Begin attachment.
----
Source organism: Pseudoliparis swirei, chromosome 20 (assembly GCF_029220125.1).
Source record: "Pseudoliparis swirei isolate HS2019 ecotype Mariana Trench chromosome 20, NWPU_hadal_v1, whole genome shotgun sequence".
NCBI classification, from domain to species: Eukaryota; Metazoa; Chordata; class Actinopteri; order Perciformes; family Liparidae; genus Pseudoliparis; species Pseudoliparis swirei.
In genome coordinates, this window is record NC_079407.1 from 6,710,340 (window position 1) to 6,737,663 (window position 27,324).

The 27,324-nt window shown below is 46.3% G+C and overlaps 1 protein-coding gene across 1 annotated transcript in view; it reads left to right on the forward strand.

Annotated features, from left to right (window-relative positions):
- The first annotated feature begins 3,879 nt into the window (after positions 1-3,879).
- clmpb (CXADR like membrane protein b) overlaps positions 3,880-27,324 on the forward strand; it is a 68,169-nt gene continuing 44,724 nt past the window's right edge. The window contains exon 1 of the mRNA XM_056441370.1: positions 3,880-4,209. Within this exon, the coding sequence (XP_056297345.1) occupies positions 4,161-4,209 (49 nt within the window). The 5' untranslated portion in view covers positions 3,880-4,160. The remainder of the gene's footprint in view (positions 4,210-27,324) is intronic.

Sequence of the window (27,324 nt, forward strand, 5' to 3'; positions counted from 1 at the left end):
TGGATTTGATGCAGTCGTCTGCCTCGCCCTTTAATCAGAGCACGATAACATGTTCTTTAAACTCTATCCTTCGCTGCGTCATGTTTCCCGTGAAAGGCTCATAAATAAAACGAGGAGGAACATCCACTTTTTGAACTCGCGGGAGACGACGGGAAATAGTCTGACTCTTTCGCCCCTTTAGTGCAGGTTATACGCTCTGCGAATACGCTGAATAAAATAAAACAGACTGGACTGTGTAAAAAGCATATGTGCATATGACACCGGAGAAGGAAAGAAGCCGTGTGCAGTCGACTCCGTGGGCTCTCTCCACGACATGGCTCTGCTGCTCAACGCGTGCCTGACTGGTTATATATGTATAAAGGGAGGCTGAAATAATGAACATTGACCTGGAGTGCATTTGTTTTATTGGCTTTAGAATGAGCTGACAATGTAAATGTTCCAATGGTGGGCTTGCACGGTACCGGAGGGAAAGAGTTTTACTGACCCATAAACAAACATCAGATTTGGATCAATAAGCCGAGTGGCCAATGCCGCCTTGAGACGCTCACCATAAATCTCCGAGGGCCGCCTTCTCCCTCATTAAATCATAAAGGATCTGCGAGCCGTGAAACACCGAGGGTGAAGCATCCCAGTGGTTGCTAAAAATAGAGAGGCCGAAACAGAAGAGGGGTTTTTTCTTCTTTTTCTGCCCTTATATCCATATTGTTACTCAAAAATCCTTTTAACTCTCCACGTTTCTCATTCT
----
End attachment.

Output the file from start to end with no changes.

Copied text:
Source organism: Pseudoliparis swirei, chromosome 20 (assembly GCF_029220125.1).
Source record: "Pseudoliparis swirei isolate HS2019 ecotype Mariana Trench chromosome 20, NWPU_hadal_v1, whole genome shotgun sequence".
NCBI classification, from domain to species: Eukaryota; Metazoa; Chordata; class Actinopteri; order Perciformes; family Liparidae; genus Pseudoliparis; species Pseudoliparis swirei.
In genome coordinates, this window is record NC_079407.1 from 6,710,340 (window position 1) to 6,737,663 (window position 27,324).

The 27,324-nt window shown below is 46.3% G+C and overlaps 1 protein-coding gene across 1 annotated transcript in view; it reads left to right on the forward strand.

Annotated features, from left to right (window-relative positions):
- The first annotated feature begins 3,879 nt into the window (after positions 1-3,879).
- clmpb (CXADR like membrane protein b) overlaps positions 3,880-27,324 on the forward strand; it is a 68,169-nt gene continuing 44,724 nt past the window's right edge. The window contains exon 1 of the mRNA XM_056441370.1: positions 3,880-4,209. Within this exon, the coding sequence (XP_056297345.1) occupies positions 4,161-4,209 (49 nt within the window). The 5' untranslated portion in view covers positions 3,880-4,160. The remainder of the gene's footprint in view (positions 4,210-27,324) is intronic.

Sequence of the window (27,324 nt, forward strand, 5' to 3'; positions counted from 1 at the left end):
TGGATTTGATGCAGTCGTCTGCCTCGCCCTTTAATCAGAGCACGATAACATGTTCTTTAAACTCTATCCTTCGCTGCGTCATGTTTCCCGTGAAAGGCTCATAAATAAAACGAGGAGGAACATCCACTTTTTGAACTCGCGGGAGACGACGGGAAATAGTCTGACTCTTTCGCCCCTTTAGTGCAGGTTATACGCTCTGCGAATACGCTGAATAAAATAAAACAGACTGGACTGTGTAAAAAGCATATGTGCATATGACACCGGAGAAGGAAAGAAGCCGTGTGCAGTCGACTCCGTGGGCTCTCTCCACGACATGGCTCTGCTGCTCAACGCGTGCCTGACTGGTTATATATGTATAAAGGGAGGCTGAAATAATGAACATTGACCTGGAGTGCATTTGTTTTATTGGCTTTAGAATGAGCTGACAATGTAAATGTTCCAATGGTGGGCTTGCACGGTACCGGAGGGAAAGAGTTTTACTGACCCATAAACAAACATCAGATTTGGATCAATAAGCCGAGTGGCCAATGCCGCCTTGAGACGCTCACCATAAATCTCCGAGGGCCGCCTTCTCCCTCATTAAATCATAAAGGATCTGCGAGCCGTGAAACACCGAGGGTGAAGCATCCCAGTGGTTGCTAAAAATAGAGAGGCCGAAACAGAAGAGGGGTTTTTTCTTCTTTTTCTGCCCTTATATCCATATTGTTACTCAAAAATCCTTTTAACTCTCCACGTTTCTCATTCT